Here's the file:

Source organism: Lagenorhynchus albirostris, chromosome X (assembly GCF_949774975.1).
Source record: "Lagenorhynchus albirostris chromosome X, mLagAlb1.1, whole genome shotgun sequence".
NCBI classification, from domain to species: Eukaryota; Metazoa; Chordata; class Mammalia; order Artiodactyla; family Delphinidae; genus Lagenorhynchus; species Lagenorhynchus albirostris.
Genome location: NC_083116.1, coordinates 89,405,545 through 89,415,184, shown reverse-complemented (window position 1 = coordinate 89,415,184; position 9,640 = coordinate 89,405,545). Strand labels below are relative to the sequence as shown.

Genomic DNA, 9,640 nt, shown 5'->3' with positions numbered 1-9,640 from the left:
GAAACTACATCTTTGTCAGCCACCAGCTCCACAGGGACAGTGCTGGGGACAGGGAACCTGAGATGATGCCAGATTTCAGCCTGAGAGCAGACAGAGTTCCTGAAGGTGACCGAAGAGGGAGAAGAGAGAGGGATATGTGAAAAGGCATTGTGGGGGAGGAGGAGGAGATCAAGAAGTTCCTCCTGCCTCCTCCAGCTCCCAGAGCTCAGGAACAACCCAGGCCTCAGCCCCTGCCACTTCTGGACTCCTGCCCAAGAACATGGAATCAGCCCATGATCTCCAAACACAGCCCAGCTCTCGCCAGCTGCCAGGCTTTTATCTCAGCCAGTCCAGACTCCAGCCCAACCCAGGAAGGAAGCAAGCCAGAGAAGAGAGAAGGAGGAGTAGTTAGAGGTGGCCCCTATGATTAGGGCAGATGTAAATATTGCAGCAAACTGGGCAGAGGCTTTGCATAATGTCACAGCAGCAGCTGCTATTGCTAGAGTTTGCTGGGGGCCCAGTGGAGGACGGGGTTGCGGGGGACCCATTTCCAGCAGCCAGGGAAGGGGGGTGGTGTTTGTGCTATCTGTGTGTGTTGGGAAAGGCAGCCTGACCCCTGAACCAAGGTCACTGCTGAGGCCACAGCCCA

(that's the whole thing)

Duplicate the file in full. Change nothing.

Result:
Source organism: Lagenorhynchus albirostris, chromosome X (assembly GCF_949774975.1).
Source record: "Lagenorhynchus albirostris chromosome X, mLagAlb1.1, whole genome shotgun sequence".
NCBI classification, from domain to species: Eukaryota; Metazoa; Chordata; class Mammalia; order Artiodactyla; family Delphinidae; genus Lagenorhynchus; species Lagenorhynchus albirostris.
Genome location: NC_083116.1, coordinates 89,405,545 through 89,415,184, shown reverse-complemented (window position 1 = coordinate 89,415,184; position 9,640 = coordinate 89,405,545). Strand labels below are relative to the sequence as shown.

Genomic DNA, 9,640 nt, shown 5'->3' with positions numbered 1-9,640 from the left:
GAAACTACATCTTTGTCAGCCACCAGCTCCACAGGGACAGTGCTGGGGACAGGGAACCTGAGATGATGCCAGATTTCAGCCTGAGAGCAGACAGAGTTCCTGAAGGTGACCGAAGAGGGAGAAGAGAGAGGGATATGTGAAAAGGCATTGTGGGGGAGGAGGAGGAGATCAAGAAGTTCCTCCTGCCTCCTCCAGCTCCCAGAGCTCAGGAACAACCCAGGCCTCAGCCCCTGCCACTTCTGGACTCCTGCCCAAGAACATGGAATCAGCCCATGATCTCCAAACACAGCCCAGCTCTCGCCAGCTGCCAGGCTTTTATCTCAGCCAGTCCAGACTCCAGCCCAACCCAGGAAGGAAGCAAGCCAGAGAAGAGAGAAGGAGGAGTAGTTAGAGGTGGCCCCTATGATTAGGGCAGATGTAAATATTGCAGCAAACTGGGCAGAGGCTTTGCATAATGTCACAGCAGCAGCTGCTATTGCTAGAGTTTGCTGGGGGCCCAGTGGAGGACGGGGTTGCGGGGGACCCATTTCCAGCAGCCAGGGAAGGGGGGTGGTGTTTGTGCTATCTGTGTGTGTTGGGAAAGGCAGCCTGACCCCTGAACCAAGGTCACTGCTGAGGCCACAGCCCA